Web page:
An adsorbed species present on a surface at low temperatures may remain almost indefinitely in that state. As the temperature of the substrate is increased, however, there will come a point at which the thermal energy of the adsorbed species is such that one of several things may occur :
- a molecular species may decompose to yield either gas phase products or other surface species.
- an atomic adsorbate may react with the substrate to yield a specific surface compound, or diffuse into the bulk of the underlying solid.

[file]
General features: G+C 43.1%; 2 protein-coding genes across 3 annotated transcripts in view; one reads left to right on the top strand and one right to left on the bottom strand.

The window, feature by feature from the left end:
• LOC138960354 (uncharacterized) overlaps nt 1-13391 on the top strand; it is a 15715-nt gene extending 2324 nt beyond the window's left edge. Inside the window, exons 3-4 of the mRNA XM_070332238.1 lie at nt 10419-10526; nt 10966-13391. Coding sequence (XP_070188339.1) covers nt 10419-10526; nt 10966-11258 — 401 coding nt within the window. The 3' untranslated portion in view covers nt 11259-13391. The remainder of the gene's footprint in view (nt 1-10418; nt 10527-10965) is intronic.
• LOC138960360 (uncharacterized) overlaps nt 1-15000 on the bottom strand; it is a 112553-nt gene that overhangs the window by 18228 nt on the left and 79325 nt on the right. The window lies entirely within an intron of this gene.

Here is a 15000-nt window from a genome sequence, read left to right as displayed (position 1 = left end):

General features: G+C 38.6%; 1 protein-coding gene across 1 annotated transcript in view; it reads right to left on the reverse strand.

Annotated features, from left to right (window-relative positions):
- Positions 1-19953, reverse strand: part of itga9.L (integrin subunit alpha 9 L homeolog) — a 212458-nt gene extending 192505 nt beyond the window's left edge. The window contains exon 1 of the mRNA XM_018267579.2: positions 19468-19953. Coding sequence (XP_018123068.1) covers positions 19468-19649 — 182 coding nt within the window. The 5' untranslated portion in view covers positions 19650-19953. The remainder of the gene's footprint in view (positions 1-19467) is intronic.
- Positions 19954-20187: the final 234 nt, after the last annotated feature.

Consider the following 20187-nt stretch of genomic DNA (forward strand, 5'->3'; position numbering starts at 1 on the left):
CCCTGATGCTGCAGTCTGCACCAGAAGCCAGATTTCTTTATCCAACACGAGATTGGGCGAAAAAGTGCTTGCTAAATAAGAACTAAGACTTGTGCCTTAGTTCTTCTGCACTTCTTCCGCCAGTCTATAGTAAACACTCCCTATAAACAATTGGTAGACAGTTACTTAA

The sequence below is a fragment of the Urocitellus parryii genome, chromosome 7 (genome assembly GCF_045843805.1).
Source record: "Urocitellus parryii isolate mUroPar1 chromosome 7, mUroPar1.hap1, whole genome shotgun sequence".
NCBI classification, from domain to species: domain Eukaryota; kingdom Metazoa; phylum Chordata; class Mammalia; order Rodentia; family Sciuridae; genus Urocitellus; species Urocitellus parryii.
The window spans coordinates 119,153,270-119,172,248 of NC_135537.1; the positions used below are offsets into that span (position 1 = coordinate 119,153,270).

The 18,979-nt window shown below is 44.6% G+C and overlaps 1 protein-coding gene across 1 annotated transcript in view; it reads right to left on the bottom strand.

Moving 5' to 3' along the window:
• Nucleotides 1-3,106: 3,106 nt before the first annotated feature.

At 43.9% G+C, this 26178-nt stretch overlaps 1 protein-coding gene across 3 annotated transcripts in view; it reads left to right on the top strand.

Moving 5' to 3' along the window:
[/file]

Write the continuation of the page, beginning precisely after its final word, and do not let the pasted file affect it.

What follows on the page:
- the species may desorb from the surface and return into the gas phase.
The last of these options is the desorption process. In the absence of decomposition the desorbing species will generally be the same as that originally adsorbed but this is not necessarily always the case.
(An example where it is not is found in the adsorption of some alkali metals on metallic substrates exhibiting a high work function where, at low coverages, the desorbing species is the alkali metal ion as opposed to the neutral atom. Other examples would include certain isomerization reactions.)
Contributors and Attributions
Roger Nix (Queen Mary, University of London)